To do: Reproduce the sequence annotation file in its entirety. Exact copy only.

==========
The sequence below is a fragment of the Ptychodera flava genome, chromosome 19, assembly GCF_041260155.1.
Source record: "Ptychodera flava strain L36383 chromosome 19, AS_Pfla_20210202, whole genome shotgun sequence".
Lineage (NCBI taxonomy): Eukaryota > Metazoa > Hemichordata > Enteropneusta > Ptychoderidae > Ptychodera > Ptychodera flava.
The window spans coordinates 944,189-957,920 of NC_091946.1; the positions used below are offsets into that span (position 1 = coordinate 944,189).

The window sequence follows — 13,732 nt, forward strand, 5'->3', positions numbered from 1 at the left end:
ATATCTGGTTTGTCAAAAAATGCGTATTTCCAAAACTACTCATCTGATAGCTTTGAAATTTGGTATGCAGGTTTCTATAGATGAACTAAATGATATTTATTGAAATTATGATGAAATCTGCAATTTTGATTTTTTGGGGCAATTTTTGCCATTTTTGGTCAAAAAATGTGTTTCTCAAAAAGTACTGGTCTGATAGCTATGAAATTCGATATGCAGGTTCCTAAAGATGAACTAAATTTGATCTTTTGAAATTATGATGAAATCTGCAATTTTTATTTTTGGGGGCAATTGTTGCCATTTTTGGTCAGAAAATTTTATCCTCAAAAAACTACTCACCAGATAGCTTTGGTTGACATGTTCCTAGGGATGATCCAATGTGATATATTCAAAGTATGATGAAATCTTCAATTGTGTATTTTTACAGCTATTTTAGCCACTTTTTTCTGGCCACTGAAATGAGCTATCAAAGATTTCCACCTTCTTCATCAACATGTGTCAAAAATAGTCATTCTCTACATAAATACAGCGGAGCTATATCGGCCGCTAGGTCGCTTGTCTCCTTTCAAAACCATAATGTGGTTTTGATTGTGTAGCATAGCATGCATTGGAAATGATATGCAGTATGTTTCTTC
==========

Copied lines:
The sequence below is a fragment of the Ptychodera flava genome, chromosome 19, assembly GCF_041260155.1.
Source record: "Ptychodera flava strain L36383 chromosome 19, AS_Pfla_20210202, whole genome shotgun sequence".
Lineage (NCBI taxonomy): Eukaryota > Metazoa > Hemichordata > Enteropneusta > Ptychoderidae > Ptychodera > Ptychodera flava.
The window spans coordinates 944,189-957,920 of NC_091946.1; the positions used below are offsets into that span (position 1 = coordinate 944,189).

The window sequence follows — 13,732 nt, forward strand, 5'->3', positions numbered from 1 at the left end:
ATATCTGGTTTGTCAAAAAATGCGTATTTCCAAAACTACTCATCTGATAGCTTTGAAATTTGGTATGCAGGTTTCTATAGATGAACTAAATGATATTTATTGAAATTATGATGAAATCTGCAATTTTGATTTTTTGGGGCAATTTTTGCCATTTTTGGTCAAAAAATGTGTTTCTCAAAAAGTACTGGTCTGATAGCTATGAAATTCGATATGCAGGTTCCTAAAGATGAACTAAATTTGATCTTTTGAAATTATGATGAAATCTGCAATTTTTATTTTTGGGGGCAATTGTTGCCATTTTTGGTCAGAAAATTTTATCCTCAAAAAACTACTCACCAGATAGCTTTGGTTGACATGTTCCTAGGGATGATCCAATGTGATATATTCAAAGTATGATGAAATCTTCAATTGTGTATTTTTACAGCTATTTTAGCCACTTTTTTCTGGCCACTGAAATGAGCTATCAAAGATTTCCACCTTCTTCATCAACATGTGTCAAAAATAGTCATTCTCTACATAAATACAGCGGAGCTATATCGGCCGCTAGGTCGCTTGTCTCCTTTCAAAACCATAATGTGGTTTTGATTGTGTAGCATAGCATGCATTGGAAATGATATGCAGTATGTTTCTTC